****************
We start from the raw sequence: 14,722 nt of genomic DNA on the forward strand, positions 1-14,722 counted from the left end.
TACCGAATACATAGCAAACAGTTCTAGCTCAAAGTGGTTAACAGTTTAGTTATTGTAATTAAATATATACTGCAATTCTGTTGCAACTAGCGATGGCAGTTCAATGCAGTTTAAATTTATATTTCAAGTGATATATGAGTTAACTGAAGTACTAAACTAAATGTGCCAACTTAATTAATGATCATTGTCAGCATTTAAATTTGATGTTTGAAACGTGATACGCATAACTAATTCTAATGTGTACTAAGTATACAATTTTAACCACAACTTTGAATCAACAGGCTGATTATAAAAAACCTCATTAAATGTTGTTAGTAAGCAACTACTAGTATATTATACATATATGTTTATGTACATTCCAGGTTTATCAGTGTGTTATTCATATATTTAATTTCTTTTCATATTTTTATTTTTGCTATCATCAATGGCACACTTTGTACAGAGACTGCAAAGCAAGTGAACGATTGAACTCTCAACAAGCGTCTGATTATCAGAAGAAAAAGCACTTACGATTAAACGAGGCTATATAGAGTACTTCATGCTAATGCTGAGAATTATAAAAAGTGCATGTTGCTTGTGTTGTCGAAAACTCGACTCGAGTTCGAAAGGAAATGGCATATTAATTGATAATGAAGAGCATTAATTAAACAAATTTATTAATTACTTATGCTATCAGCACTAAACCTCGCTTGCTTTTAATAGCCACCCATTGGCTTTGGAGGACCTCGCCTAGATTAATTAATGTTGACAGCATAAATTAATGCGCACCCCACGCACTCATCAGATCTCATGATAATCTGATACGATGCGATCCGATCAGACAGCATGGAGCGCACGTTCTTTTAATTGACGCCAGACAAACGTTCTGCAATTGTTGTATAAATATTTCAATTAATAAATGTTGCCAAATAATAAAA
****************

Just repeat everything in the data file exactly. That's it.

We start from the raw sequence: 14,722 nt of genomic DNA on the forward strand, positions 1-14,722 counted from the left end.
TACCGAATACATAGCAAACAGTTCTAGCTCAAAGTGGTTAACAGTTTAGTTATTGTAATTAAATATATACTGCAATTCTGTTGCAACTAGCGATGGCAGTTCAATGCAGTTTAAATTTATATTTCAAGTGATATATGAGTTAACTGAAGTACTAAACTAAATGTGCCAACTTAATTAATGATCATTGTCAGCATTTAAATTTGATGTTTGAAACGTGATACGCATAACTAATTCTAATGTGTACTAAGTATACAATTTTAACCACAACTTTGAATCAACAGGCTGATTATAAAAAACCTCATTAAATGTTGTTAGTAAGCAACTACTAGTATATTATACATATATGTTTATGTACATTCCAGGTTTATCAGTGTGTTATTCATATATTTAATTTCTTTTCATATTTTTATTTTTGCTATCATCAATGGCACACTTTGTACAGAGACTGCAAAGCAAGTGAACGATTGAACTCTCAACAAGCGTCTGATTATCAGAAGAAAAAGCACTTACGATTAAACGAGGCTATATAGAGTACTTCATGCTAATGCTGAGAATTATAAAAAGTGCATGTTGCTTGTGTTGTCGAAAACTCGACTCGAGTTCGAAAGGAAATGGCATATTAATTGATAATGAAGAGCATTAATTAAACAAATTTATTAATTACTTATGCTATCAGCACTAAACCTCGCTTGCTTTTAATAGCCACCCATTGGCTTTGGAGGACCTCGCCTAGATTAATTAATGTTGACAGCATAAATTAATGCGCACCCCACGCACTCATCAGATCTCATGATAATCTGATACGATGCGATCCGATCAGACAGCATGGAGCGCACGTTCTTTTAATTGACGCCAGACAAACGTTCTGCAATTGTTGTATAAATATTTCAATTAATAAATGTTGCCAAATAATAAAA